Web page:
Cookies on this website

We use cookies to ensure that we give you the best experience on our website. If you click 'Accept all cookies' we'll assume that you are happy to receive all cookies and you won't see this message again. If you click 'Reject all non-essential cookies' only necessary cookies providing core functionality such as security, network management, and accessibility will be enabled. Click 'Find out more' for information on how to change your cookie settings.

Introduction: We present three systematic reviews carried out within the Cochrane Collaboration, focusing on a different influenza intervention in healthy adults: Vaccines; Ion Channel Inhibitor antivirals and Neuraminidase Inhibitor (NIs) antivirals. The objectives were to identify, retrieve and assess all studies evaluating the effects of these interventions in prophylaxis and early treatments of influenza and the frequency of adverse events. Additionally we present the results of the economic evaluation of effective alternatives in order to define the most cost-effective intervention. The economic evaluation is set in the context of the British Army. Methods: Studies were identified using a standard Cochrane search strategy. Any randomised or quasi-randomised studies in healthy individuals aged 14-60 years were considered for inclusion in the systematic review. Those which met inclusion criteria were assessed for quality and their data meta-analysed. The economic model was constructed using Cost-effectiveness and Cost-utility study designs. Results: Live aerosol vaccines reduced cases of clinical influenza A with virological confirmation (by serology and/or viral isolation) by 48% (95%CI: 24-64%), whilst recommended inactivated parenteral vaccines have an efficacy of 68% (95%CI: 49-79%). Vaccine effectiveness in reducing clinical influenza cases (i.e. without virological confirmation) was lower, with efficacies of 13 and 24% respectively. Use of the vaccine significantly reduced time off work, but only by 0.4 days (95%CI: 0.1-0.8 days). Analysis of vaccines matching the circulating strain gave higher estimates of efficacy, whilst inclusion of all other vaccines reduced the efficacy. When compared to placebo for the prevention of influenza, oral amantadine was 61% (95%CI: 51-69%) efficacious (RR 0.39 - 95%CI: 0.31-0.49), and oral rimantadine was 64% (95%CI: 41-78%) efficacious (RR 0.36 - 95%CI: 0.22-0.59). When compared to placebo for the treatment of influenza, oral amantadine significantly shortened duration of fever (by 1.00 days - 95%CI: 0.73-1.29), and oral rimantadine significantly shortened duration of fever (by 1.27 days - 95%CI: 0.77-1.77). When compared to placebo, NIs were 74% (95%CIs: 50-87%) effective in preventing naturally occurring cases of clinically defined influenza. In a treatment role, NIs shortened the duration of symptoms by one day (Weighted Mean Difference - 1.0; 95%CIs: -1.3 to - 0.6) when a clinical case definition is used. The economic results show that in healthy adults, inactivated vaccines appear the best buy. Conclusions: If assessed from the point of view of effectiveness and efficiency, vaccines are undoubtedly the best preventive means for clinical influenza in healthy adults. However, when safety and quality of life considerations are included, parenteral vaccines have such low effectiveness and high incidence of trivial local adverse effects that the trade-off is unfavourable. This is so even when the incidence of influenza is high and adverse effect quality of life preferences are rated low. We reached similar conclusions for antivirals and NIs even at high influenza incidence levels. On current evidence we conclude in healthy adults aged 14-60 the most cost-effective option is not to take any action.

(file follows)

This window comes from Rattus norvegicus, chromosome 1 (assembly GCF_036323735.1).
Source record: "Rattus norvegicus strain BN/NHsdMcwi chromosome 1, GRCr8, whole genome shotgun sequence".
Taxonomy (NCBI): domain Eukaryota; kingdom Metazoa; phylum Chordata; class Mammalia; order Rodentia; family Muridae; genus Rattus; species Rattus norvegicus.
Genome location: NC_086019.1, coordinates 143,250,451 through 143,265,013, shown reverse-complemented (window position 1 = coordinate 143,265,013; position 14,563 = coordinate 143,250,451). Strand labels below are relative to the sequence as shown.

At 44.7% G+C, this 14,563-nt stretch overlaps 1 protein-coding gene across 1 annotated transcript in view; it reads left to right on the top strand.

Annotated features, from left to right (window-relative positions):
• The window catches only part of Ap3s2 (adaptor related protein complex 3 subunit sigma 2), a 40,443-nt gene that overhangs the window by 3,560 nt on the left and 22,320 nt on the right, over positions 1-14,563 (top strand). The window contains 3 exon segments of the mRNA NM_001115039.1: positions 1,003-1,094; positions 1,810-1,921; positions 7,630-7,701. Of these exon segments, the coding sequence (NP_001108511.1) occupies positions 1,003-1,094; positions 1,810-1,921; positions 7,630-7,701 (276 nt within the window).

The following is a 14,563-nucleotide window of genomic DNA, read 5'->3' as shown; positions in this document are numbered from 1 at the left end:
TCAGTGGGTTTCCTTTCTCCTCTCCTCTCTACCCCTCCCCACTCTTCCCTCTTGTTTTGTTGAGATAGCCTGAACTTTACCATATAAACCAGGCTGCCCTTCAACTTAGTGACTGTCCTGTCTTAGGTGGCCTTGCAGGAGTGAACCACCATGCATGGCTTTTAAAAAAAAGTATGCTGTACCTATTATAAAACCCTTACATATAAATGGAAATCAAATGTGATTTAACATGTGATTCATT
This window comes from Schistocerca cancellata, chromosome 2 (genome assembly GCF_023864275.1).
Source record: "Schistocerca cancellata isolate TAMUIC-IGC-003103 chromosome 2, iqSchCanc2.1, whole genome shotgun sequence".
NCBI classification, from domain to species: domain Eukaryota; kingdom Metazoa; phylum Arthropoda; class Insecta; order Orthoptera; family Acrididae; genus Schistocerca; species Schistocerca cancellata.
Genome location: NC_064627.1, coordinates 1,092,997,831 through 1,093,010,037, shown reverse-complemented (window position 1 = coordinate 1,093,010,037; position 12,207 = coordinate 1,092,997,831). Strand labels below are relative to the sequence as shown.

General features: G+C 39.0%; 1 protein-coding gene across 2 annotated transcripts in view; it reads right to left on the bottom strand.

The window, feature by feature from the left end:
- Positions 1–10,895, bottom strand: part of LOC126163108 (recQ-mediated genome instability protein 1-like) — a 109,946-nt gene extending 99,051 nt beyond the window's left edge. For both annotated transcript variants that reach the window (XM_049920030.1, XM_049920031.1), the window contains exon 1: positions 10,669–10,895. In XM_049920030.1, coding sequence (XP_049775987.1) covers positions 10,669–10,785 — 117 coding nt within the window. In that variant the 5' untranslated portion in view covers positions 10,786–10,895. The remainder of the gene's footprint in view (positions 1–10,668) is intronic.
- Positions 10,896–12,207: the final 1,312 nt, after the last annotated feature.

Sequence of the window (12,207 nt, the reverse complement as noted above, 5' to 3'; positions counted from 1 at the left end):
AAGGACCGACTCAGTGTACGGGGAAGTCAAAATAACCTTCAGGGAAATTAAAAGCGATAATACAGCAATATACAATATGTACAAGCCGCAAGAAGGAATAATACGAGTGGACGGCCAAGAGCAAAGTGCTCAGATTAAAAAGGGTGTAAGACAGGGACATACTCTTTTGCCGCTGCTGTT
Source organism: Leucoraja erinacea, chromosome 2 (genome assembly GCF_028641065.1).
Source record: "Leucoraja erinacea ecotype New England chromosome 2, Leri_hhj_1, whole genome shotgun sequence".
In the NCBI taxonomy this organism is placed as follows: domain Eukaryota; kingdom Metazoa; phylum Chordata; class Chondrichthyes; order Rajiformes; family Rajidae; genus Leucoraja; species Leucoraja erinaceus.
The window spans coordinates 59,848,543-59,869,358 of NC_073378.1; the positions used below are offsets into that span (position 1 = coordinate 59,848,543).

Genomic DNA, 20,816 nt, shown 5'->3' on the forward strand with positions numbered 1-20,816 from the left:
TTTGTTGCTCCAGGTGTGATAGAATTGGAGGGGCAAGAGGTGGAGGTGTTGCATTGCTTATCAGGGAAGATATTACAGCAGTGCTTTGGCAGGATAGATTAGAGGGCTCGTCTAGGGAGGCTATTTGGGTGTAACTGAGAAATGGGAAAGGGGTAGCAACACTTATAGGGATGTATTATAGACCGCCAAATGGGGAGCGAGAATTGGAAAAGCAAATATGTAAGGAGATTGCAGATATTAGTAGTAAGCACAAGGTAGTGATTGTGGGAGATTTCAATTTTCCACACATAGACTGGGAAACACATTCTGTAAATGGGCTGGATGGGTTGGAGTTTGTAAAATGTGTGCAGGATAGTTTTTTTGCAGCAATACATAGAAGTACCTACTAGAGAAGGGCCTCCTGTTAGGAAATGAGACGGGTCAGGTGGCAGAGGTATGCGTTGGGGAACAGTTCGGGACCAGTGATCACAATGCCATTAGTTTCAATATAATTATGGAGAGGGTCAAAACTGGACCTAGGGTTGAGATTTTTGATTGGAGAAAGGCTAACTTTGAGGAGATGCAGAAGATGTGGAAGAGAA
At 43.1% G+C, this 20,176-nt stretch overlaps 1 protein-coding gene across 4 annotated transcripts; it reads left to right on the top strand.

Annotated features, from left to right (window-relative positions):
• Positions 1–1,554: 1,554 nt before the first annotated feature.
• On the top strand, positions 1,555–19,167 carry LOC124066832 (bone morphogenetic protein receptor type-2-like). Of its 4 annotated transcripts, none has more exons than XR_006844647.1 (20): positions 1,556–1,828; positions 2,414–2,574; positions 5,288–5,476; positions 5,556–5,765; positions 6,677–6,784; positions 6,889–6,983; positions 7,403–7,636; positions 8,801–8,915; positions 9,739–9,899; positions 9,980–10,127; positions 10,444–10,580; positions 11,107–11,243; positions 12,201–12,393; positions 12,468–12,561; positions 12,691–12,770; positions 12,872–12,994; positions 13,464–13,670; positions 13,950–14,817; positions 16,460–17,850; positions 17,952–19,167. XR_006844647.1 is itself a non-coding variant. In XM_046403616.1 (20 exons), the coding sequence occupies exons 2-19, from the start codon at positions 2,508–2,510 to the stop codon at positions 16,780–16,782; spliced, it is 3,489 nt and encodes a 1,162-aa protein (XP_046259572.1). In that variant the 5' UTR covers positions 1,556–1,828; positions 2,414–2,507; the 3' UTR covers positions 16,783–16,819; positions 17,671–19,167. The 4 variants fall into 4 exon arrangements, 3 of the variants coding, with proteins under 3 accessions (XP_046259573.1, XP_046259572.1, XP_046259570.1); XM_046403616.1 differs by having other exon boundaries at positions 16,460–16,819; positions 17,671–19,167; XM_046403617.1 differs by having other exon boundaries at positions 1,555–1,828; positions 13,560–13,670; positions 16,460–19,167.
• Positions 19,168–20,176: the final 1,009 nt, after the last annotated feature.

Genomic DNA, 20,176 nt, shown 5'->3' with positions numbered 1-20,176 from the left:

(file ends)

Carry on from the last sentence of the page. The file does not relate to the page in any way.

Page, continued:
Original publication




Journal article



Publication Date





957 - 1030